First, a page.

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Lockheed T-33A Shooting Star

DAYTON, Ohio -- Lockheed T-33A Shooting Star at the National Museum of the United States Air Force. (U.S. Air Force photo)

DAYTON, Ohio -- Lockheed T-33A Shooting Star at the National Museum of the United States Air Force. (U.S. Air Force photo)

DAYTON, Ohio -- Lockheed T-33A Shooting Star at the National Museum of the United States Air Force. (U.S. Air Force photo)

DAYTON, Ohio -- Lockheed T-33A Shooting Star at the National Museum of the United States Air Force. (U.S. Air Force photo)

Lockheed T-33A Shooting Star at the National Museum of the United States Air Force. (U.S. Air Force photo)

Lockheed T-33A Shooting Star at the National Museum of the United States Air Force. (U.S. Air Force photo)

Lockheed T-33A Shooting Star in the Cold War Gallery at the National Museum of the United States Air Force. (U.S. Air Force photo)

Lockheed T-33A Shooting Star in the Cold War Gallery at the National Museum of the United States Air Force. (U.S. Air Force photo)

DAYTON, Ohio -- Lockheed T-33A Shooting Star in the Cold War Gallery at the National Museum of the United States Air Force. (U.S. Air Force photo)

DAYTON, Ohio -- Lockheed T-33A Shooting Star in the Cold War Gallery at the National Museum of the United States Air Force. (U.S. Air Force photo)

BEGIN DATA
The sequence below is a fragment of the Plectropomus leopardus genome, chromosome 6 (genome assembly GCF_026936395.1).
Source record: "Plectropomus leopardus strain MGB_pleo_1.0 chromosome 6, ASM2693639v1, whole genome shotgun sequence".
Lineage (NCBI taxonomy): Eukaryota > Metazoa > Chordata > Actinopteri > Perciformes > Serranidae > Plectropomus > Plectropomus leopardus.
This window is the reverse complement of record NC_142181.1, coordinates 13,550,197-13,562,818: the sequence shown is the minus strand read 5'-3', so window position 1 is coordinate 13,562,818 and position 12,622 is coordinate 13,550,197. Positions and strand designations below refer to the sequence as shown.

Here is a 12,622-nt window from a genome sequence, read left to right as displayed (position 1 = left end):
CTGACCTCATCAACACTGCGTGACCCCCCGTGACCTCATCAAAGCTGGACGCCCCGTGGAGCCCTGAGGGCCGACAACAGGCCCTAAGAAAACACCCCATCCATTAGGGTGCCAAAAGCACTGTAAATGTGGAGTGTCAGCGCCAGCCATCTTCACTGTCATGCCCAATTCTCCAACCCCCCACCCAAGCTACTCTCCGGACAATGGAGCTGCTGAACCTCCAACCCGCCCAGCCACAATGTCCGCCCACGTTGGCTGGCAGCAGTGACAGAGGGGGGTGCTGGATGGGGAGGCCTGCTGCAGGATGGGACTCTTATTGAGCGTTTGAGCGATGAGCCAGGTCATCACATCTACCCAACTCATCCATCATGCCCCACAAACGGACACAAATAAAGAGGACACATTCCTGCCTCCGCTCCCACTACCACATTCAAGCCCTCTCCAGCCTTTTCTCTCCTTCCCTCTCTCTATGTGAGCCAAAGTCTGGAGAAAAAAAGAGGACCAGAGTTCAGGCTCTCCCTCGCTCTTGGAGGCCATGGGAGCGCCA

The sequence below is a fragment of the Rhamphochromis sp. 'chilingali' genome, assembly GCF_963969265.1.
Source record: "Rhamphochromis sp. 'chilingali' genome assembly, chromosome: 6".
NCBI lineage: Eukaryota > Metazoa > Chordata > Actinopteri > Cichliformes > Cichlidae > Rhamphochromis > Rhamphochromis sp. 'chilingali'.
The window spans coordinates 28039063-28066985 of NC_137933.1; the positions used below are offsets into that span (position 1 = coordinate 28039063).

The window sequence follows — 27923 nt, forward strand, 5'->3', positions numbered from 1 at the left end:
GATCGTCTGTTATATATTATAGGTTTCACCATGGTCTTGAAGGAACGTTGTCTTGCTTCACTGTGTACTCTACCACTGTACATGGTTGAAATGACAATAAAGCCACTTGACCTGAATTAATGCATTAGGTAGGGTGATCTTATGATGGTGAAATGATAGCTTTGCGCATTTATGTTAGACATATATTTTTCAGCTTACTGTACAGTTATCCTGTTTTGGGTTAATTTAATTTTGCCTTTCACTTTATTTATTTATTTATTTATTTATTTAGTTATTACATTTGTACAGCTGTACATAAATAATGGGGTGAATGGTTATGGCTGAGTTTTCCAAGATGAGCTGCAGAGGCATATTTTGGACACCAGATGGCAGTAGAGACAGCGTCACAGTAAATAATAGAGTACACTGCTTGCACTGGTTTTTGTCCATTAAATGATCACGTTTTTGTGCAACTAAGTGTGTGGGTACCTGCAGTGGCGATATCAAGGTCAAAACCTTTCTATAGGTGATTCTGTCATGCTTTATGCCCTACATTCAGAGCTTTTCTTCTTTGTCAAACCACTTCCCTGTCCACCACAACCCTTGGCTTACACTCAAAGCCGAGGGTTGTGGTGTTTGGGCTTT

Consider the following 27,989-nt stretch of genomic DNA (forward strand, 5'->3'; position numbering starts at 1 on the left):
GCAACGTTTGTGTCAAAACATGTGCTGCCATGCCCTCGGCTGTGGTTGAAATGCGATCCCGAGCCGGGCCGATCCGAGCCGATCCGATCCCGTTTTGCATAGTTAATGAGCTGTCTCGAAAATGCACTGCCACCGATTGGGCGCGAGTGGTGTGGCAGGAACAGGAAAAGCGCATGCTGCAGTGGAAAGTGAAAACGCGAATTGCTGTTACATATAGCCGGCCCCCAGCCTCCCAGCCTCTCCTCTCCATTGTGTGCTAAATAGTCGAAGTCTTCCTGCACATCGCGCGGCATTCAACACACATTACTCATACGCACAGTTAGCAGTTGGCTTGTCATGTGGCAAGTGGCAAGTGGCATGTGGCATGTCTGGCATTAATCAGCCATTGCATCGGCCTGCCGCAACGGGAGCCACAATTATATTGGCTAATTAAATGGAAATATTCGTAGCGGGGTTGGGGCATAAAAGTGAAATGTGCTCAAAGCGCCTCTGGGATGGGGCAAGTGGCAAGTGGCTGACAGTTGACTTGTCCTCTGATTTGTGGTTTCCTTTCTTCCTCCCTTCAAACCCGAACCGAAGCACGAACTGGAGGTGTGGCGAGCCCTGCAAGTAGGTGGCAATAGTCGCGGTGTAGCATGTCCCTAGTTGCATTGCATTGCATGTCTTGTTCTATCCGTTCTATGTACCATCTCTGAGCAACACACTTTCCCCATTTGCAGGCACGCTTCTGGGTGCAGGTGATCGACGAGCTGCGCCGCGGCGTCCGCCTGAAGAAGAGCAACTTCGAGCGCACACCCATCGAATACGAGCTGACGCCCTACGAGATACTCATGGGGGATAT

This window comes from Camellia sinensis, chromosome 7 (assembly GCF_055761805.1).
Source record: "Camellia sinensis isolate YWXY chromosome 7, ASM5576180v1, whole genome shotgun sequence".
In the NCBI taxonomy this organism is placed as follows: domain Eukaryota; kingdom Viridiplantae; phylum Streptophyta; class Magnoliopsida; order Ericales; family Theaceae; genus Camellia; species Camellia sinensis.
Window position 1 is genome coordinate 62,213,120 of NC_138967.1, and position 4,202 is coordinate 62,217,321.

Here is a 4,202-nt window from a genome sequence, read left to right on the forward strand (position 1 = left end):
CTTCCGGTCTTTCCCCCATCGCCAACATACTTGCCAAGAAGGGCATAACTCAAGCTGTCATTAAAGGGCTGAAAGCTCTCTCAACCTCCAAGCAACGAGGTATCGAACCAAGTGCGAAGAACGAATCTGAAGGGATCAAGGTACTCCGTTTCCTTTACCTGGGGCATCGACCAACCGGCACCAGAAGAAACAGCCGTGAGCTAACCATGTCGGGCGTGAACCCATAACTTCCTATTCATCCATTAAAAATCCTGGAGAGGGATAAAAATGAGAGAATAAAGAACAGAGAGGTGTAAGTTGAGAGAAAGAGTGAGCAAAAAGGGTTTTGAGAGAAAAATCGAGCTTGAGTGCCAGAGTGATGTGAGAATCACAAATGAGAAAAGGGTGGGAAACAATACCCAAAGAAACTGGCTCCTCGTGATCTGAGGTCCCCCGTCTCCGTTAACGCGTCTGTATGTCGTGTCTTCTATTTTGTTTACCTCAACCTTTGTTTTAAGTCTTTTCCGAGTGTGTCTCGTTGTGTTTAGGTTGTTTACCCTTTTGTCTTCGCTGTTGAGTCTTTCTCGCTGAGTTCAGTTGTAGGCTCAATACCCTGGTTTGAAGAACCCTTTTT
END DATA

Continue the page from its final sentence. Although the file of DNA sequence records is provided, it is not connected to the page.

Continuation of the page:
DAYTON, Ohio -- Lockheed T-33A front cockpit at the National Museum of the United States Air Force. (U.S. Air Force photo)

DAYTON, Ohio -- Lockheed T-33A front cockpit at the National Museum of the United States Air Force. (U.S. Air Force photo)

DAYTON, Ohio -- Lockheed T-33A rear cockpit at the National Museum of the United States Air Force. (U.S. Air Force photo)

DAYTON, Ohio -- Lockheed T-33A rear cockpit at the National Museum of the United States Air Force. (U.S. Air Force photo)

The two-place T-33 jet was designed for training pilots already qualified to fly propeller-driven aircraft. It was developed from the single-seat F-80 fighter by lengthening the fuselage about three feet to accommodate a second cockpit.


Originally designated the TF-80C, the T-33 made its first flight in 1948. Production continued until 1959 with 5,691 T-33s built. In addition to its use as a trainer, the T-33 has been used for such tasks as drone director and target towing, and in some countries even as a combat aircraft. The RT-33A, a reconnaissance version made primarily for use by foreign countries, had a camera installed in the nose and additional equipment in the rear cockpit.

The T-33 is one of the world's best-known aircraft, having served with the air forces of more than 20 different nations over several decades. The T-33A on display was flown to the museum in 1962.

TECHNICAL NOTES:
Armament: Two .50-cal. machine guns in nose
Maximum speed: 525 mph
Cruising speed: 455 mph
Range: 1,000 miles
Ceiling: 45,000 ft.
Span: 37 ft. 6 in.
Length: 37 ft. 8 in.
Height: 11 ft. 7 in.
Weight: 15,000 lbs. maximum
Serial number: 53-5974

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